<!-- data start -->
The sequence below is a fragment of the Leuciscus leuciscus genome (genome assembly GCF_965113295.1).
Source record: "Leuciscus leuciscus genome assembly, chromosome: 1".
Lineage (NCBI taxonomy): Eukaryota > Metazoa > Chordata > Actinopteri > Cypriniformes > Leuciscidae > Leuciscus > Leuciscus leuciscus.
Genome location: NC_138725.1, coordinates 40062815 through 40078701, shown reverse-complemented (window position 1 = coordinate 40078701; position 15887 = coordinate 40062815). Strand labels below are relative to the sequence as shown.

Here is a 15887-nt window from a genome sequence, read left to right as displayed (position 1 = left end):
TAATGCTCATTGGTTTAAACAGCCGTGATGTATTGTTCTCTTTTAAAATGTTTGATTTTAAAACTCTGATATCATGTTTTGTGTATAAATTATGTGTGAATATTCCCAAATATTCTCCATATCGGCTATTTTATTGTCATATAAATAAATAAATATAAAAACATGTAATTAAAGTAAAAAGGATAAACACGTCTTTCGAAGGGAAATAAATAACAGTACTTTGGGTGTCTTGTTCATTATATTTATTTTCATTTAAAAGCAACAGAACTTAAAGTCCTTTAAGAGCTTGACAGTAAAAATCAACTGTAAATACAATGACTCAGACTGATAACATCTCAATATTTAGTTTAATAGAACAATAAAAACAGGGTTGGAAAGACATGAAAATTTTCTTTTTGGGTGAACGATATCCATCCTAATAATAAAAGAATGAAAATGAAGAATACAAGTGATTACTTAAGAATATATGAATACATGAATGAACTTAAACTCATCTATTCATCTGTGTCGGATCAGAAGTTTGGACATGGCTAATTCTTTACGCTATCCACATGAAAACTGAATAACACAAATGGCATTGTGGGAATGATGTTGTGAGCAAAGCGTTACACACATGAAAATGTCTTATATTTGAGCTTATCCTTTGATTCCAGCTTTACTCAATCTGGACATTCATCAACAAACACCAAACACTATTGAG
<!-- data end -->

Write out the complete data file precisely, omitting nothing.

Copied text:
The sequence below is a fragment of the Leuciscus leuciscus genome (genome assembly GCF_965113295.1).
Source record: "Leuciscus leuciscus genome assembly, chromosome: 1".
Lineage (NCBI taxonomy): Eukaryota > Metazoa > Chordata > Actinopteri > Cypriniformes > Leuciscidae > Leuciscus > Leuciscus leuciscus.
Genome location: NC_138725.1, coordinates 40062815 through 40078701, shown reverse-complemented (window position 1 = coordinate 40078701; position 15887 = coordinate 40062815). Strand labels below are relative to the sequence as shown.

Here is a 15887-nt window from a genome sequence, read left to right as displayed (position 1 = left end):
TAATGCTCATTGGTTTAAACAGCCGTGATGTATTGTTCTCTTTTAAAATGTTTGATTTTAAAACTCTGATATCATGTTTTGTGTATAAATTATGTGTGAATATTCCCAAATATTCTCCATATCGGCTATTTTATTGTCATATAAATAAATAAATATAAAAACATGTAATTAAAGTAAAAAGGATAAACACGTCTTTCGAAGGGAAATAAATAACAGTACTTTGGGTGTCTTGTTCATTATATTTATTTTCATTTAAAAGCAACAGAACTTAAAGTCCTTTAAGAGCTTGACAGTAAAAATCAACTGTAAATACAATGACTCAGACTGATAACATCTCAATATTTAGTTTAATAGAACAATAAAAACAGGGTTGGAAAGACATGAAAATTTTCTTTTTGGGTGAACGATATCCATCCTAATAATAAAAGAATGAAAATGAAGAATACAAGTGATTACTTAAGAATATATGAATACATGAATGAACTTAAACTCATCTATTCATCTGTGTCGGATCAGAAGTTTGGACATGGCTAATTCTTTACGCTATCCACATGAAAACTGAATAACACAAATGGCATTGTGGGAATGATGTTGTGAGCAAAGCGTTACACACATGAAAATGTCTTATATTTGAGCTTATCCTTTGATTCCAGCTTTACTCAATCTGGACATTCATCAACAAACACCAAACACTATTGAG